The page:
Technology has changed the medical device industry. Medical devices are becoming more complex and smaller in size. It has become increasingly difficult to clean these parts while maintaining production. In order to meet those cleaning requirements, companies are looking at liquid CO2 cleaning for new applications, specifically the implant market for joint replacement, surgery, silicone, and trauma.

Sterilization is a crucial component to medical device manufacturing process. There are a lot of service companies that source sterilization, but the results are expensive and time consuming. Instead Cool Clean has developed a solution that brings the sterilization process in-house. LCO2 sterilization uses non-toxic agents in a closed loop system to reduce bio burden, effectively cleaning and sterilizing the medical devices and garments.

Silicone implants have oils left over from manufacturing that must be removed. Currently the cleaning method involves solvent washes that are not only time consuming, but hazardous to workers. We found that by using our silicone extraction process for silicone parts we can remove the contaminants with no added solvents. On top of that we can clean multiple implants in the wash vessel improving on time spent cleaning.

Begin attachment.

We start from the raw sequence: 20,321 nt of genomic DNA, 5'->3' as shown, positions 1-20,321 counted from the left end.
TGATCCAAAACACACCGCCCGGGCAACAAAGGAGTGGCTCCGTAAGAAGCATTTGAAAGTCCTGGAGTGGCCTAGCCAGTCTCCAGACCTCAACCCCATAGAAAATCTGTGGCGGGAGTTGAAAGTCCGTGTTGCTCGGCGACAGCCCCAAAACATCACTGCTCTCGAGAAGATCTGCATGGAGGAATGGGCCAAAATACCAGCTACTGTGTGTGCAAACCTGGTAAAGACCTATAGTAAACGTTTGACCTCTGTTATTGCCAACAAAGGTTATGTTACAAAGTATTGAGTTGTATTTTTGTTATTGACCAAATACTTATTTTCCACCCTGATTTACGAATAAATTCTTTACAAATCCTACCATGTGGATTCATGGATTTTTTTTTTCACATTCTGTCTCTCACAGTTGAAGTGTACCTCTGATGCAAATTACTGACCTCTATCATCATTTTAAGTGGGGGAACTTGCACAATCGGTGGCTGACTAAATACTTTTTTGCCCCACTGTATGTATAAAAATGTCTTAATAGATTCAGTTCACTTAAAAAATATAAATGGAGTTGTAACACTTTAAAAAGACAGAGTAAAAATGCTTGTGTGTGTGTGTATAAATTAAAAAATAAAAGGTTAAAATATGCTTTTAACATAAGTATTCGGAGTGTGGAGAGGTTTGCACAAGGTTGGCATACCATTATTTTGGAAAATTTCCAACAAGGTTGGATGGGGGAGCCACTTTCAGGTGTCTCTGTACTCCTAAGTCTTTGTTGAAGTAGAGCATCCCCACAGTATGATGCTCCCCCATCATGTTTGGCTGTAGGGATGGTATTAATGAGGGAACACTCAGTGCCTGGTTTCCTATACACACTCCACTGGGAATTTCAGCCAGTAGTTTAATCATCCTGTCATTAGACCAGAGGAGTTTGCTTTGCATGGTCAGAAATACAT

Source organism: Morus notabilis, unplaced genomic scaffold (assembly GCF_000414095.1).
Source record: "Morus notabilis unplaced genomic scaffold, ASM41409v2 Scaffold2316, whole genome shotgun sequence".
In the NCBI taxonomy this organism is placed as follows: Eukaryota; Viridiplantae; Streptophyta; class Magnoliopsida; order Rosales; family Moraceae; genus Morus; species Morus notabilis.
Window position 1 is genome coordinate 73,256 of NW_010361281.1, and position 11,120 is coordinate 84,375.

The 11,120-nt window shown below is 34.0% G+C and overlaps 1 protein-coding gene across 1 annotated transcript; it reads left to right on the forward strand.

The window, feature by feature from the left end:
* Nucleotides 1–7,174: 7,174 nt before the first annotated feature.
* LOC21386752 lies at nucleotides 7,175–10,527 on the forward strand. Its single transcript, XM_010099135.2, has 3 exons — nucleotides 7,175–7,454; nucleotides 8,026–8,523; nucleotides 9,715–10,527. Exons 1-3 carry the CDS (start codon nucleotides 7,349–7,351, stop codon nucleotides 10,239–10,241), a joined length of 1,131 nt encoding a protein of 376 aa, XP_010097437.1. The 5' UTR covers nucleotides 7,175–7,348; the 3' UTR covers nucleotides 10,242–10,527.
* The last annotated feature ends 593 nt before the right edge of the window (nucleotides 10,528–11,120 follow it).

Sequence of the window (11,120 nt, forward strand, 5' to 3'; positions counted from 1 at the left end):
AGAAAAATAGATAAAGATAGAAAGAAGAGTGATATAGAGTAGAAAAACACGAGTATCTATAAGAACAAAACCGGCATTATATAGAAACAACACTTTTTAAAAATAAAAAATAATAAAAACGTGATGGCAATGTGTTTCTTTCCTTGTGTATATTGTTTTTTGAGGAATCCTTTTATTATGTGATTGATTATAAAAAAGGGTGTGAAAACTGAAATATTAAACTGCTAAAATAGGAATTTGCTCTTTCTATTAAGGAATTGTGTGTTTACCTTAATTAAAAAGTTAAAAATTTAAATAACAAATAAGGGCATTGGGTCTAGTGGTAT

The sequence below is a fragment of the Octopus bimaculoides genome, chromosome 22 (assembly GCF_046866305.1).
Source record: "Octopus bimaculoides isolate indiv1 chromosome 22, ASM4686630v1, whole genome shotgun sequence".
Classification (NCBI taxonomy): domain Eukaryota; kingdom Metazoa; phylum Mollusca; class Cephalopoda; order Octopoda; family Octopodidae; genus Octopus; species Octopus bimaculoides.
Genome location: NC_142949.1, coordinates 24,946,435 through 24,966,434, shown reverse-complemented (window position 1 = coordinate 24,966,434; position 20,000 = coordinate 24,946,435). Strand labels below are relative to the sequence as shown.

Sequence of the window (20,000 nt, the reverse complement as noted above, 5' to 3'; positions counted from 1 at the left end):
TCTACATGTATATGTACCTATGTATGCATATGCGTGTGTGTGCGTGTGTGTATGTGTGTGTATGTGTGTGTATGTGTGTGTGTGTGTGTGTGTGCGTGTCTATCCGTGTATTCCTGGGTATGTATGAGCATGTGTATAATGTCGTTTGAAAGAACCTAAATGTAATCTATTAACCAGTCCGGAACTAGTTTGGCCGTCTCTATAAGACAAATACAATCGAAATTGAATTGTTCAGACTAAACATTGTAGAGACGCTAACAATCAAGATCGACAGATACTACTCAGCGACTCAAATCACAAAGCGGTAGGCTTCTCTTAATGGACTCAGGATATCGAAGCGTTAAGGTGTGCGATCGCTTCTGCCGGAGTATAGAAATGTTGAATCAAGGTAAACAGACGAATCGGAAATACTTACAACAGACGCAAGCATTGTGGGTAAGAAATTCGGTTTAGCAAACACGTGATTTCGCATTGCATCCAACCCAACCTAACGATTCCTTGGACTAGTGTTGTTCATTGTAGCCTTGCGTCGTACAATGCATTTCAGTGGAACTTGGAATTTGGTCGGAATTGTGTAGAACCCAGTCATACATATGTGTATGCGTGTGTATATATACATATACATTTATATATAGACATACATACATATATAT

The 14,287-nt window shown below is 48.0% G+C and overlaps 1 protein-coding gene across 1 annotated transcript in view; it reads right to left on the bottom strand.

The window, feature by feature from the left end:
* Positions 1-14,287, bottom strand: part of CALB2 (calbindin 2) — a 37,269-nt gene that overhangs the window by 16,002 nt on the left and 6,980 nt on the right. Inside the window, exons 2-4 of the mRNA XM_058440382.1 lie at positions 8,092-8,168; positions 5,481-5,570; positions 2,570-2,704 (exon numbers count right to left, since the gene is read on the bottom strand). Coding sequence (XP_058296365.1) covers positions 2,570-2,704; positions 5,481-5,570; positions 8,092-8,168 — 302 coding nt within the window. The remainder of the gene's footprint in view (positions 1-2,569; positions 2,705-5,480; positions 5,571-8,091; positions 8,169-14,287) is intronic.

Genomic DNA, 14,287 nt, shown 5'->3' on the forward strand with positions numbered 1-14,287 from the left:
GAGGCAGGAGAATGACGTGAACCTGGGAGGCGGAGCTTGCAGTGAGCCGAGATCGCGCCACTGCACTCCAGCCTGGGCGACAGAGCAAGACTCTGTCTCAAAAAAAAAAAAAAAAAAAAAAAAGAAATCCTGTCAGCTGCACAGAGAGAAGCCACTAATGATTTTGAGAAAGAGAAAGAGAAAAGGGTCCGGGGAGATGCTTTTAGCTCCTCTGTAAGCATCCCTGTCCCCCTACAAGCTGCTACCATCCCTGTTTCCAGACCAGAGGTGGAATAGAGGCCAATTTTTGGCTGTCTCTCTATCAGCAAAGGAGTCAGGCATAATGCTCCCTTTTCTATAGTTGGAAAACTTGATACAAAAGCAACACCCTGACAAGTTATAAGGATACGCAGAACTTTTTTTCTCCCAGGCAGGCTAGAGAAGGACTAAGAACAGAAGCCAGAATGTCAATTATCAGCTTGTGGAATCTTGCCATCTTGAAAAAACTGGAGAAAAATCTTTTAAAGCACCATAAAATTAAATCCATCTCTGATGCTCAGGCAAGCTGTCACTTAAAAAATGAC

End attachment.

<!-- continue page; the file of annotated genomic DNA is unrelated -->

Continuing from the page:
Outside of implant cleaning, device manufacturing has additional needs. Laser welding generates soot on the device that is a nuisance to remove. Soot removal using CO2 spray cleaning quickly and effectively removes the soot without causing damage to the fragile device.

Sintered or porous metals are used in more hip and knee replacement operations and must be cleaned extremely well to offer the best metal-to-bone bonding. Liquid CO2 is an excellent medium for sintered metal cleaning as it’s properties allow it to flow easily through the porous metal part and penetrate to provide a deep cleaning of the material.

Machining of medical devices such as PEEK plastic run into challenges with the formation of burrs. Plastic inert dry machining can be cooled with CO2 without affecting the integrity of the material, while also eliminating burrs. Plastic deburring with CO2 can be in-process, as it is being machined for burr reduction, and post-process for burr elimination. Using a focused spray of dry ice particles to blast the tiny burrs from the device, it is capable of removing inner and outer burrs with ease.